When last we met, I in round 7 of the Regional PTQ. It was final round of the swiss before the cut to Top Eight. I was 4-2 and had the best breakers of the X-2s. Unfortunately, there were enough X-1s that Top Eight was almost certainly out of reach. Still, I was very live for Top Sixteen (with an outside chance for Top Eight), so I sleeved up my mediocre GW deck and got to work.

Mistakes are inevitable.

Tilt isn’t.

My round 7 opponent had an insanely fast BW aggro warriors deck. Foul-Tongue Shriek and Harsh Sustenance gave his blitzkrieg of cheap creatures a frightening amount of reach and inevitability. I’ve rarely seen such an efficient BW deck in Dragons of Tarkir draft and never in Sealed. Still, I had two good things going for me: my opponent didn’t seem to have any insane bombs (I wouldn’t automatically lose to a Whisperwood Elemental) and my deck played defense reasonably well (particularly when I resolved a turn two Glade Watcher).

In game 1, my opponent dashed out a Mardu Shadowspear and attacked with a bunch of creatures. I waited a moment for him to announce his trigger. He did not. I asked, “May I declare blockers?” and he allowed it. I blocked. Before going to combat damage, he noticed the missed trigger, we called a judge, and the trigger was confirmed to have been missed. I stabilized at one life and then won that game. My opponent was understandably unhappy.

You know what’s frustrating? Making a mistake in a win-and-in match (which, by the end of game 1, we knew our match had likely become). You know what’s heartbreaking? Making one mistake and then having it cascade into a series of mistakes.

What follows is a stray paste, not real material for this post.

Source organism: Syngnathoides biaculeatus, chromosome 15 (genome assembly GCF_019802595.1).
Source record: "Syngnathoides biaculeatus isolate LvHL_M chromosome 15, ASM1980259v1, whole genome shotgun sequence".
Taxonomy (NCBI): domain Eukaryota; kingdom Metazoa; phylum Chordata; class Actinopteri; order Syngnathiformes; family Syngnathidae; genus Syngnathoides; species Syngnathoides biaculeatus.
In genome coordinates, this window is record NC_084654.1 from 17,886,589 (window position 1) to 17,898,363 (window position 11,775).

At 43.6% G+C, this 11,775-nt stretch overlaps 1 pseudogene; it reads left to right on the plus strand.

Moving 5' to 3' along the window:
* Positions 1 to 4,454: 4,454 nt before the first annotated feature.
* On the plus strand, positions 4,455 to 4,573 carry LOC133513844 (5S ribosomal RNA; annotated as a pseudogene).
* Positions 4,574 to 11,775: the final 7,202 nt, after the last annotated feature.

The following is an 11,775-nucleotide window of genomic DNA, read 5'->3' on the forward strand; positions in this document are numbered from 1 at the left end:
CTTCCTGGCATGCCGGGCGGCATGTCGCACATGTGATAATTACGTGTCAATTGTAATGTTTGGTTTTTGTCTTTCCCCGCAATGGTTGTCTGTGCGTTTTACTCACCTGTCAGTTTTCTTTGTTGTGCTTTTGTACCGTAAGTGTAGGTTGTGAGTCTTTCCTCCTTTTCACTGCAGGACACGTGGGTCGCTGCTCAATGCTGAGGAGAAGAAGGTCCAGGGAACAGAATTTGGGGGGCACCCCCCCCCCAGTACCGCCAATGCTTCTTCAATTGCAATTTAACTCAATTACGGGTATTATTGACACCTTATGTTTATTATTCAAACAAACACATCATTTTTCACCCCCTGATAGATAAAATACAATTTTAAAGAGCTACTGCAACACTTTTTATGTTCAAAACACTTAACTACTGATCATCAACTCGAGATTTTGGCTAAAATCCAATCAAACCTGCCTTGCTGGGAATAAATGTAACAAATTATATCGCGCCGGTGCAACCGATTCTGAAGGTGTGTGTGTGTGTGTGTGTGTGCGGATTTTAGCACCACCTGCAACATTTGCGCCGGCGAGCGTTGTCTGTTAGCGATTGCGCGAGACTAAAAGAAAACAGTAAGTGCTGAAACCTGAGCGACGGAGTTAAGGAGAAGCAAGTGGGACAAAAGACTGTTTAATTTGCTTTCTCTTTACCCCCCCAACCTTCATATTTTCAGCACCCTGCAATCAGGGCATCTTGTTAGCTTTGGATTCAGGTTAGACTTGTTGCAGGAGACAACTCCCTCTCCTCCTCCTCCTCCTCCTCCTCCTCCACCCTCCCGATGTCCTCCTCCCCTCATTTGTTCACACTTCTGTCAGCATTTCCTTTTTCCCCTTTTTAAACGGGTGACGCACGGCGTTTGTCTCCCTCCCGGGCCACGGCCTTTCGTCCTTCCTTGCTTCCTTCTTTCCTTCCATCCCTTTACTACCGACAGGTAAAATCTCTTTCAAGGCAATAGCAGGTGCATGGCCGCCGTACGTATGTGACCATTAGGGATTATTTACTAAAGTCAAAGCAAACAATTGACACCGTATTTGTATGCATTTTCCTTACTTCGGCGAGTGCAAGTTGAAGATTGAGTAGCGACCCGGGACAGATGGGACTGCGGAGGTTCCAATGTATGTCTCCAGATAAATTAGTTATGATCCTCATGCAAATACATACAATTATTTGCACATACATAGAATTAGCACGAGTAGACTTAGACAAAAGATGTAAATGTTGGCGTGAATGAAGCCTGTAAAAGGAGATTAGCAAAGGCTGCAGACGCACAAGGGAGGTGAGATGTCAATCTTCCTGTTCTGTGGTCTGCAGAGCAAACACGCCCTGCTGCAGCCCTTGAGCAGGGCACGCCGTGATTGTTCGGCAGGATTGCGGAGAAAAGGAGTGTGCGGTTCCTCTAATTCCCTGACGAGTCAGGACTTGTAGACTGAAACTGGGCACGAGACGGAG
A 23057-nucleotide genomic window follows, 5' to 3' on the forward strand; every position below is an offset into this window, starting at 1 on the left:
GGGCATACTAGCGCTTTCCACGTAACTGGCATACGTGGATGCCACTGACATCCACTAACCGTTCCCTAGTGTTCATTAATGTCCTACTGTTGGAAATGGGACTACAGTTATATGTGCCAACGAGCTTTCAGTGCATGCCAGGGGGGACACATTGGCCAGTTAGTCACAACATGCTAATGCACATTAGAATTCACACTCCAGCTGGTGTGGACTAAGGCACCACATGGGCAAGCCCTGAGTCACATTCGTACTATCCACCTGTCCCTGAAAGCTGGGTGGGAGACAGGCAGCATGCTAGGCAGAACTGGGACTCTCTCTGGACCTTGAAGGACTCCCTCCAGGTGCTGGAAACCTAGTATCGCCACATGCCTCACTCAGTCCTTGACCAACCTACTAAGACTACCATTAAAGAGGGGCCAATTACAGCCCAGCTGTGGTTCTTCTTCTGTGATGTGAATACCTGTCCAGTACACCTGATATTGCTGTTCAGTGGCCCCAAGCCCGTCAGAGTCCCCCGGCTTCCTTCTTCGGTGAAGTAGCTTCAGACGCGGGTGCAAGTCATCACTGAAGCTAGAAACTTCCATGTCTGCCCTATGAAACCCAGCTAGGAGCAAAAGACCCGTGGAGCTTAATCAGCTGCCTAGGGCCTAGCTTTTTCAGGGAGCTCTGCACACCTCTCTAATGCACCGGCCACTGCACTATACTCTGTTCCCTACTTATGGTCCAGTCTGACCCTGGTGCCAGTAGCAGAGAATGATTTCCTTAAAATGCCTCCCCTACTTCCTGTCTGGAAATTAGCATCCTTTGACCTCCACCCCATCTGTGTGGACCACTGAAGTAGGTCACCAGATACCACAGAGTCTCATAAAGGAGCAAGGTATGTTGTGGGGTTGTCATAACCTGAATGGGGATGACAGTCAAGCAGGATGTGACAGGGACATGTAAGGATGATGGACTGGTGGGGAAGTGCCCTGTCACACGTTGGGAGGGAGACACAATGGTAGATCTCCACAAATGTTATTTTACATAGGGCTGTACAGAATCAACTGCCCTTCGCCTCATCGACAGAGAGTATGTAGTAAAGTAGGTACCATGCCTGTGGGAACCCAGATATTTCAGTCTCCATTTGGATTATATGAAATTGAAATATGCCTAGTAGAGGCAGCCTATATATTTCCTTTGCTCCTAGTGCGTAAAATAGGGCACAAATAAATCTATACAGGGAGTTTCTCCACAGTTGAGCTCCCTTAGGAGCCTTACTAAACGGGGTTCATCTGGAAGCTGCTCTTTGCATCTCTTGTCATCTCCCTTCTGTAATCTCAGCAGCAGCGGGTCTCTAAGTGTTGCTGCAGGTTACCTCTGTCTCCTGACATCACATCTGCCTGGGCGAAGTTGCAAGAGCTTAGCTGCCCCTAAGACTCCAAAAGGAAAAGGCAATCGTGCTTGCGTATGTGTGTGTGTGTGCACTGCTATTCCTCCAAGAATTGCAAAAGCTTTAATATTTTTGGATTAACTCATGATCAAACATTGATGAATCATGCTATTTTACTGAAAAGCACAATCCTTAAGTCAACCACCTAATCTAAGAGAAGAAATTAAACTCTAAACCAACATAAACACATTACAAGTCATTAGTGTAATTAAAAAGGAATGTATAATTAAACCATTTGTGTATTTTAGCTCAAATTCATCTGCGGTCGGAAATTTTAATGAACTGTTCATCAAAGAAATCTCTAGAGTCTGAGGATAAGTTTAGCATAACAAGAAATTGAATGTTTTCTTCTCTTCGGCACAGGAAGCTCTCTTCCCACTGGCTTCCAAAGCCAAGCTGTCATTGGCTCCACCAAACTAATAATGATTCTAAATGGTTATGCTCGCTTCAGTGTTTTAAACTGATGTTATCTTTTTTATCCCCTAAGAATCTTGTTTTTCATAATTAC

Sarkhan's Rage

I lost horribly in game two. Come game three, I was being similarly buried under a mass of warriors, flying imps, and combat tricks. My opponent missed a few more triggers, but Mardu Shadowspear‘s ability was always going on the stack, I was at four life, and my opponent had five creatures to my four. On a decisive turn, I forgot to block a Reckless Imp with a spirit token (which would trade, thanks to Assault Formation and my three remaining mana). I fell to 2 life and slunk back in my chair, upset with my misplay.

Though the board was at parity, with each of us having five creatures*, I was dead to Harsh Sustenance and Foul-Tongue Shriek, if he ever drew either. Because of my misplay, I was also dead to any dash creature or removal spell. I couldn’t afford to attack my opponent (who was at 20 life), since I needed all of my creatures to block. However, I needed to apply pressure, since doing nothing would only allow my opponent more time to draw towards any of those game-winning cards. I couldn’t win the long game and I couldn’t win the short game.

…well, I couldn’t win the game as it was. There was only one way I could win, and it was completely out of my hands.